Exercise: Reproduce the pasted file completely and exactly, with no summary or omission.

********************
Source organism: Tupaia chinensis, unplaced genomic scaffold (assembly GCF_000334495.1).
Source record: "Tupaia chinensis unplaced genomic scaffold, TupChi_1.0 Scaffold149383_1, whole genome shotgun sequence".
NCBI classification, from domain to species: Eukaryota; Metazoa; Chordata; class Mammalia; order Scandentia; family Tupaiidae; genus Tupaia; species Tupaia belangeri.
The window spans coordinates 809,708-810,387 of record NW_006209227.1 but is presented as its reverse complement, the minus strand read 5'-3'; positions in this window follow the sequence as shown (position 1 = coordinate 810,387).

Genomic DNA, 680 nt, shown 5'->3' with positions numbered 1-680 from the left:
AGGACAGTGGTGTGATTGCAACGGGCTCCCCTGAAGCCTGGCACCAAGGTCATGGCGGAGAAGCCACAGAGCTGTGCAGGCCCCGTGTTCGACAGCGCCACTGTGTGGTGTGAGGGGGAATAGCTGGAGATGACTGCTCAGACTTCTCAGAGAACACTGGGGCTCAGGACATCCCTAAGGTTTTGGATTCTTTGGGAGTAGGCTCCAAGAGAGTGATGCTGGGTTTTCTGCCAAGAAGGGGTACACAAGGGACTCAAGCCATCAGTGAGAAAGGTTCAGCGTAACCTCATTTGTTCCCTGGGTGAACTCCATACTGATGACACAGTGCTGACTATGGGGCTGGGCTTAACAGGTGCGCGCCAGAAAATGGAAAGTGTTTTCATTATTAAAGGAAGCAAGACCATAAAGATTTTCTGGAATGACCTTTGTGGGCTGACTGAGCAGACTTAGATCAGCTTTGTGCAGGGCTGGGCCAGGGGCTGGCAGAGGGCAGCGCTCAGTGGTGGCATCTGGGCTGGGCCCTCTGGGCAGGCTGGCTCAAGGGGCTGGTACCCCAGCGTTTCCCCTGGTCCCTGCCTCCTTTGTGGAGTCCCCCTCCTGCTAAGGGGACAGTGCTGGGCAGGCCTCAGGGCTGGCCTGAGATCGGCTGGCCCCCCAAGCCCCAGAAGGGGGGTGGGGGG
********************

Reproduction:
Source organism: Tupaia chinensis, unplaced genomic scaffold (assembly GCF_000334495.1).
Source record: "Tupaia chinensis unplaced genomic scaffold, TupChi_1.0 Scaffold149383_1, whole genome shotgun sequence".
NCBI classification, from domain to species: Eukaryota; Metazoa; Chordata; class Mammalia; order Scandentia; family Tupaiidae; genus Tupaia; species Tupaia belangeri.
The window spans coordinates 809,708-810,387 of record NW_006209227.1 but is presented as its reverse complement, the minus strand read 5'-3'; positions in this window follow the sequence as shown (position 1 = coordinate 810,387).

Genomic DNA, 680 nt, shown 5'->3' with positions numbered 1-680 from the left:
AGGACAGTGGTGTGATTGCAACGGGCTCCCCTGAAGCCTGGCACCAAGGTCATGGCGGAGAAGCCACAGAGCTGTGCAGGCCCCGTGTTCGACAGCGCCACTGTGTGGTGTGAGGGGGAATAGCTGGAGATGACTGCTCAGACTTCTCAGAGAACACTGGGGCTCAGGACATCCCTAAGGTTTTGGATTCTTTGGGAGTAGGCTCCAAGAGAGTGATGCTGGGTTTTCTGCCAAGAAGGGGTACACAAGGGACTCAAGCCATCAGTGAGAAAGGTTCAGCGTAACCTCATTTGTTCCCTGGGTGAACTCCATACTGATGACACAGTGCTGACTATGGGGCTGGGCTTAACAGGTGCGCGCCAGAAAATGGAAAGTGTTTTCATTATTAAAGGAAGCAAGACCATAAAGATTTTCTGGAATGACCTTTGTGGGCTGACTGAGCAGACTTAGATCAGCTTTGTGCAGGGCTGGGCCAGGGGCTGGCAGAGGGCAGCGCTCAGTGGTGGCATCTGGGCTGGGCCCTCTGGGCAGGCTGGCTCAAGGGGCTGGTACCCCAGCGTTTCCCCTGGTCCCTGCCTCCTTTGTGGAGTCCCCCTCCTGCTAAGGGGACAGTGCTGGGCAGGCCTCAGGGCTGGCCTGAGATCGGCTGGCCCCCCAAGCCCCAGAAGGGGGGTGGGGGG